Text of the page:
COVID-19 and past disasters/disruptions

How does COVID-19 compare?

One of the natural questions to arise from all of this is: Have we been here before? Have we even been close to here before?

Can we find anything that compares to the coronavirus crisis, without going back to the 19th century (they say the Civil War was pretty disruptive), or at least to World War II?

I was born in 1968. So while I’m not the oldest of old-timers, I’m no longer young, either. I’ll be 52 my next birthday.

Here are the disasters and major disruptions to American life that I can remember, starting with the 1970s:

Energy crises (1970s)

Throughout the 1970s there was anxiety about gasoline. This was mostly owing to events in the Middle East.

Twice–in 1973 and in 1979—these crises became acute. The proximate cause of the 1973 crisis was the Yom Kuppur War. The Iranian Revolution caused the 1979 crisis.

To be honest, I was still in kindergarten in 1973, and I don’t remember that crisis well.

I do, however, vividly recall the energy crisis of 1979. There were long gas lines, and there was concern about the availability of other fossil fuels, as well. Jimmy Carter, who was president at the time, famously encouraged everyone to turn down the heat and wear sweaters. (Yes, really.)

Blizzards of 1977 and 1978

I was in grade school when these occurred, and I remember them well, too. During those two consecutive winters, we had weeks of record snow and cold. The Ohio River here in Cincinnati froze solid. I was off school for days at a stretch. (And there was no e-learning back then.)

The Blizzards of 1977 and 1978 were disruptive for many Americans, and many businesses. To be honest, though, they became some of the more pleasant memories of my childhood. All that time off school!

Savings and Loan crisis (1985)

There were various savings and loan crises throughout the 1980s. There was one I remember in particular, though: the collapse of the Cincinnati-based Home State Savings Bank.

In March 1985, the collapse of Home State Savings was imminent and more or less public knowledge. There was a run on branches of Home State Savings (as well as other S&Ls) as nervous account holders rushed to get their money out.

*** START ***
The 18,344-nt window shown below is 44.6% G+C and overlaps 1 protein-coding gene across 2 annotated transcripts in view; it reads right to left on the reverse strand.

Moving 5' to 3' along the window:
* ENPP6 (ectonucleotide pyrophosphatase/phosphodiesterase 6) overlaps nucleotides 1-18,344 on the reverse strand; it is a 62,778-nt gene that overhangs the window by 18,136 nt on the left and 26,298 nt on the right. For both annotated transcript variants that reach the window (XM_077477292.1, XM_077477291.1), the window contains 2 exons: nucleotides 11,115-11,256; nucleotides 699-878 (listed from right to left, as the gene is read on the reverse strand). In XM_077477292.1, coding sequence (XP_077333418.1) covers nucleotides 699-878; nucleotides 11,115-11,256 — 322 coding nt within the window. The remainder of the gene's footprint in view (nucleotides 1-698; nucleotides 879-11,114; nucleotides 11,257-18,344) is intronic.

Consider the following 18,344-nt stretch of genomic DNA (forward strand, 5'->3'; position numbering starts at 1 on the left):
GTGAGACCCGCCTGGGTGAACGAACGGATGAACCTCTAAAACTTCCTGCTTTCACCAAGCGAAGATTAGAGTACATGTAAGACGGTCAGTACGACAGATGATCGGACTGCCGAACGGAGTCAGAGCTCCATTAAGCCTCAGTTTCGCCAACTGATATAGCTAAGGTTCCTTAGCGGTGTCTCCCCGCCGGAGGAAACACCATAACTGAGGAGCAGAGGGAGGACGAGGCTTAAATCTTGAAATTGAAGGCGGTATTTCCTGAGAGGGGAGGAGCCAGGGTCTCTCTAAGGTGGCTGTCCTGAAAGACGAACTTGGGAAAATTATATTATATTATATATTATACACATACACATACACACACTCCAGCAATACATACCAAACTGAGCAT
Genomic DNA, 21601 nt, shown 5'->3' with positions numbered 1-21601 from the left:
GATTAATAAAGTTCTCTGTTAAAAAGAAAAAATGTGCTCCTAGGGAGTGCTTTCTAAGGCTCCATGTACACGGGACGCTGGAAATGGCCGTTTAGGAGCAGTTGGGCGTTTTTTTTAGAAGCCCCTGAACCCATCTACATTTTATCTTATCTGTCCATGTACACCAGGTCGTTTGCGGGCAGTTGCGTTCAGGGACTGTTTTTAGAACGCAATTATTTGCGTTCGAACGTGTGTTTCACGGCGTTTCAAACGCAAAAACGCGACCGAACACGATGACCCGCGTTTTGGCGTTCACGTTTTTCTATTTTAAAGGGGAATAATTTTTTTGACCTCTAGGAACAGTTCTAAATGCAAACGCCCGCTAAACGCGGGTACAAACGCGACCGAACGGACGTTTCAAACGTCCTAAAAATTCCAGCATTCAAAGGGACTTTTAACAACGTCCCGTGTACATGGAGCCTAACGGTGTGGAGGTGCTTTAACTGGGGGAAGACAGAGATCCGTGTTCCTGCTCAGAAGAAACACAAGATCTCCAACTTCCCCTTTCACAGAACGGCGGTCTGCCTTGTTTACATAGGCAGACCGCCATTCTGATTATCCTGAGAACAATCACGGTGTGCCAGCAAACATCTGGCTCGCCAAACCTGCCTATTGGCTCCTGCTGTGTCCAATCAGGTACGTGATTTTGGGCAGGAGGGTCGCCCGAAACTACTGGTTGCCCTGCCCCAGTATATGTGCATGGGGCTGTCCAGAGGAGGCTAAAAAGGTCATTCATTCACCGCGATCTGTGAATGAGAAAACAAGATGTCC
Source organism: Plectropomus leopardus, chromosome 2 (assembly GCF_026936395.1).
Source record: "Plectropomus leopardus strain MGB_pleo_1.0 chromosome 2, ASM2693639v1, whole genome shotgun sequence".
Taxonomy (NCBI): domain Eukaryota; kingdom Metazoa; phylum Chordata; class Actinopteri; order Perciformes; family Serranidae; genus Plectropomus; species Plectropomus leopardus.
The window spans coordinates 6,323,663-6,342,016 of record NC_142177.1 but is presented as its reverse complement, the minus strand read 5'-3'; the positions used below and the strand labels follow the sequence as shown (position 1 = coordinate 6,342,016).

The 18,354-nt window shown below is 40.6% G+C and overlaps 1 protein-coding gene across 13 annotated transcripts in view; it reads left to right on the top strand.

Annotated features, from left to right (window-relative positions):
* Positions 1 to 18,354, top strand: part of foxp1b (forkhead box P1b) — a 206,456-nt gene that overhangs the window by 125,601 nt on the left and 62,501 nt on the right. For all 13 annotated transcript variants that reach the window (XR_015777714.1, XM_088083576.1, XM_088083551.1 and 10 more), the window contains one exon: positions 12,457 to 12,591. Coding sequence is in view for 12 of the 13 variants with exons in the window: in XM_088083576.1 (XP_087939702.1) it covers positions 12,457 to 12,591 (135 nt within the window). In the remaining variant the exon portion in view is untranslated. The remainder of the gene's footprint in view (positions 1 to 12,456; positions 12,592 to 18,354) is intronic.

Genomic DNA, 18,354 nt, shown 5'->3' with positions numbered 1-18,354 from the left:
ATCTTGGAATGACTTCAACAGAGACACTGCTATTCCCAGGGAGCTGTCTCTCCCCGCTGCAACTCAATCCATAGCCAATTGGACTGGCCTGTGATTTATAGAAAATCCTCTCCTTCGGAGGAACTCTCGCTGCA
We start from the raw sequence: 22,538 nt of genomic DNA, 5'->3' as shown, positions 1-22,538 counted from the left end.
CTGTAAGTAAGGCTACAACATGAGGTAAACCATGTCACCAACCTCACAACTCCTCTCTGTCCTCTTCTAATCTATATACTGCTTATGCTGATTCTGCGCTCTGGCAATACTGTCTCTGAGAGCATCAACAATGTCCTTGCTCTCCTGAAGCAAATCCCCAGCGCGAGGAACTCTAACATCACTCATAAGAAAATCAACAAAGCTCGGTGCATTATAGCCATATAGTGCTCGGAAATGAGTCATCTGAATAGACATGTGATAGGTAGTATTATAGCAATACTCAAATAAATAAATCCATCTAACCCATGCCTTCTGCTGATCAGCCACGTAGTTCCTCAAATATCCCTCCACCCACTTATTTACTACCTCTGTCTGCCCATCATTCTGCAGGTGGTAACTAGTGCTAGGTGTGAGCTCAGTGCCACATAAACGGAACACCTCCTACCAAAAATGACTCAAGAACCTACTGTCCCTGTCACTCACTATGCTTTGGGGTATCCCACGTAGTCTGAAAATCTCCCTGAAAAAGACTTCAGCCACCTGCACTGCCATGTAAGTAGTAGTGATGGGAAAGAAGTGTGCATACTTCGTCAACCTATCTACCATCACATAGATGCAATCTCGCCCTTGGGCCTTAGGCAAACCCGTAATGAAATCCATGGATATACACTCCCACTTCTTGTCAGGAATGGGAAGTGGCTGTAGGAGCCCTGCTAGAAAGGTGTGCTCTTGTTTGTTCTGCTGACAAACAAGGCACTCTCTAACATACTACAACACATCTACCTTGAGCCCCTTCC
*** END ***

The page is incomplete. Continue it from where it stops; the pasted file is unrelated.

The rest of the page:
I was in high school then. I remember seeing the long lines at the savings and loan near my house. Ohio Governor Dick Celeste ordered all S&Ls in Ohio closed.

The resolution of the S&L crisis—in Ohio and elsewhere—lasted well into the 1990s.

Waco, the LA riots, the first World Trade Center Bombing, and Oklahoma City (1992-1995)

Between 1992 and 1995, there were multiple events of mass violence that made the news. These were not widely disruptive beyond the places where they occurred, but they did create national anxiety. 

In 1992, there were several days of looting and rioting in Los Angeles, in response to the verdict in the Rodney King trial. There were concerns that the race-related violence would spread beyond Los Angeles. To the best of my knowledge, this did not happen to any significant degree. But parts of Los Angeles would take years to rebuild. 

On February 26, 1993, a Muslim extremist named Ramzi Yousef detonated an improvised bomb in the World Trade Center in New York City. There were only a few casualties, and the WTC remained structurally sound.

In April 1993, several branches of federal law enforcement raided the Branch Davidian compound in Waco, Texas, resulting in multiple civilian deaths, including the deaths of many children.

In April 1995, a rightwing extremist named Timothy McVeigh detonated a truck bomb outside the Alfred P. Murrah Federal Building in Oklahoma City, Oklahoma. 168 Americans died as a result. Timothy McVeigh was captured, tried, and convicted. He was executed in 2001. 

I was an adult by 1992; and I can recall watching live, or almost-live, footage of all of these events on television. They made me anxious. (The Oklahoma City bombing made me particularly sad.) But they did not interfere with my day-to-day life in any significant way. 

9/11 (2001)

I was at my corporate home base in Cincinnati when 9/11 began on the morning of September 11, 2001. My father, however, was still working at the time; and he was in Las Vegas for a trade show. 

He had flown into Las Vegas the previous weekend. (9/11 occurred on a Tuesday.) So he wasn’t flying that day. But there was some anxiety about him getting home. For a while, all flights were grounded. After a minor ordeal in the Las Vegas airport, my dad and his companions found seats on a flight to Cincinnati. 

On the afternoon of 9/11, there were some gas lines. But the run on gasoline was short-lived, when everyone realized that the terrorist attacks posed no threat to America’s oil supplies.  


Those are the bad/disruptive events that occurred in my lifetime within the United States.

Many of the above were tragic. (Even the Blizzards of 1977 and 1978 caused some loss of life.) They resulted not only in deaths, but in economic disruptions.

None of these, however, was remotely comparable to the COVID-19 pandemic of 2020. All of the above-described disturbances were relatively finite. Suicide bombers, as horrible as their work can be, can only bomb you once. No one believed that the Los Angeles riots of 1992 were going to continue for six months. 

In other words, we don’t really have a living-memory benchmark  to the COVID-19 pandemic. As everyone keeps saying, this really is uncharted territory. 

A young couple in debt. A fortune in blood money. A showdown with a ruthless narcotics kingpin.